As broadly expected the Federal Reserve lifted borrowing costs by 25bps following a two-day meeting. The decision was already priced in by market participants. However, the Committee created a stir with a surprisingly hawkish statement and press conference from Janet Yellen despite the recent publication of lacklustre economic data.
Indeed, the last CPI and retail sales reports came on the soft side and triggered a USD sell-off, just a couple of hours before the announcement of FOMC’s decision. The consumer price index extended only 1.9%y/y in May versus 2.0% expected and down from 2.2% in the previous month amid sustainable downside pressure on crude oil prices. In addition, the core measure, which excludes the most volatiles components such as food and energy prices, slid to 1.7%y/y, down from a previous reading and median forecast of 1.9%. Finally, retail sales printed in negative territory and contracted 0.3%m/m in May, well below market’s expectations of a flat reading, signalling that US consumers preferred to remain cautious against the backdrop of political jitters in the US and an uncertain economic outlook.
Committee’s members seemed committed to hold the line and keep steady the tightening pace as announced at the preceding meetings. Moreover the Fed remains highly confident the recent set-back in inflation developments is only temporary and expects to increase by another notch the federal funds target before the end of the year.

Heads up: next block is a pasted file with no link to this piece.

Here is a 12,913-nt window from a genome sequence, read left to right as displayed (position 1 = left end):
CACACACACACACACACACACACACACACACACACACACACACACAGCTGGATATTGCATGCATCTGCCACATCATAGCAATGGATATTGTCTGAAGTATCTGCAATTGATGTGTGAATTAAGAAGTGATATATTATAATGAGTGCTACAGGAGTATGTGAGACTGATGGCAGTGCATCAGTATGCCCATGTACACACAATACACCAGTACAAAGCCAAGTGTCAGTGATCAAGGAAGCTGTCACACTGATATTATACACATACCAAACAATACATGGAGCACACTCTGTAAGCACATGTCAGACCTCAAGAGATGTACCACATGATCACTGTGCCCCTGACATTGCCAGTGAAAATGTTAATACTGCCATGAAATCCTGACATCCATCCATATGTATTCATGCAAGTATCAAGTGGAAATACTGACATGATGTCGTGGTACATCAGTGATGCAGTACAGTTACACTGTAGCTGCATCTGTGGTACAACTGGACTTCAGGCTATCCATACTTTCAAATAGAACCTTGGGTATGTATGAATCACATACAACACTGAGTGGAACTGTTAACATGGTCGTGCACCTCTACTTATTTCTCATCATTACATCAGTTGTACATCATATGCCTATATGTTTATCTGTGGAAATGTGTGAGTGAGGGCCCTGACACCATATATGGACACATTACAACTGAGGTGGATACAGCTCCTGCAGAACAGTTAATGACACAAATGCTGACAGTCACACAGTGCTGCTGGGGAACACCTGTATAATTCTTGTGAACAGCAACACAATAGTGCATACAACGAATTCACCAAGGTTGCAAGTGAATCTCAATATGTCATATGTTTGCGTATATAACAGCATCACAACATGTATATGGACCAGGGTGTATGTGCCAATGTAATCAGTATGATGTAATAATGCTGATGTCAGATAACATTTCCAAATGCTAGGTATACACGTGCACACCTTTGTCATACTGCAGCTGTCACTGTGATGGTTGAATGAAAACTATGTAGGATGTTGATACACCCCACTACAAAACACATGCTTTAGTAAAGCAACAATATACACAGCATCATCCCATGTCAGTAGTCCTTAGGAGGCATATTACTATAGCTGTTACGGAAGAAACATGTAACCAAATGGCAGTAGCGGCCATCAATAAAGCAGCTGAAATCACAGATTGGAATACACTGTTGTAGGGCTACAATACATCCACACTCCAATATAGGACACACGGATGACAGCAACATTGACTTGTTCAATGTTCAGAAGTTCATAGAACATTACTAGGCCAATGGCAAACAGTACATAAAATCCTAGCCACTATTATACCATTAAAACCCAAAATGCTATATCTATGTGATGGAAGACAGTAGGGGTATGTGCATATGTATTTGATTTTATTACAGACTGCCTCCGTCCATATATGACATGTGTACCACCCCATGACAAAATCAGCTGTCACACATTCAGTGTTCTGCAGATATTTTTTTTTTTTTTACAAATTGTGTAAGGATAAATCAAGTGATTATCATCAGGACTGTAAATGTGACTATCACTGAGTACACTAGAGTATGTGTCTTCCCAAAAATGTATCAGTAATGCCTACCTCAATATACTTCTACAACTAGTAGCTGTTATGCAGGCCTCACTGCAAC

In our opinion, the fact that the Fed is not really concerned about the disappointing inflation readings suggests that the institution may have started to reconsider the ground for reaching at all cost the 2% inflation target. Indeed, overall the US economy is not in such a bad state as it is not in recession anymore and the economic growth is the envy of many countries.
Finally, the Committee discussed further about balance sheet unwinding as it drafted carefully a plan for policy normalisation; and it is expected to be implement before the end of the year. However, the Fed remained extremely cautious by stating that “the Committee would be prepared to resume reinvestment of principal payments received on securities held by the Federal Reserve if a material deterioration in the economic outlook were to warrant a sizable reduction in the Committee's target for the federal funds rate”.
The USD was broadly higher this morning and erased partially the losses triggered by the release of the CPI and retail sales report. EUR/USD is back below 1.12 and currently trading with a negative bias.
By Arnaud Masset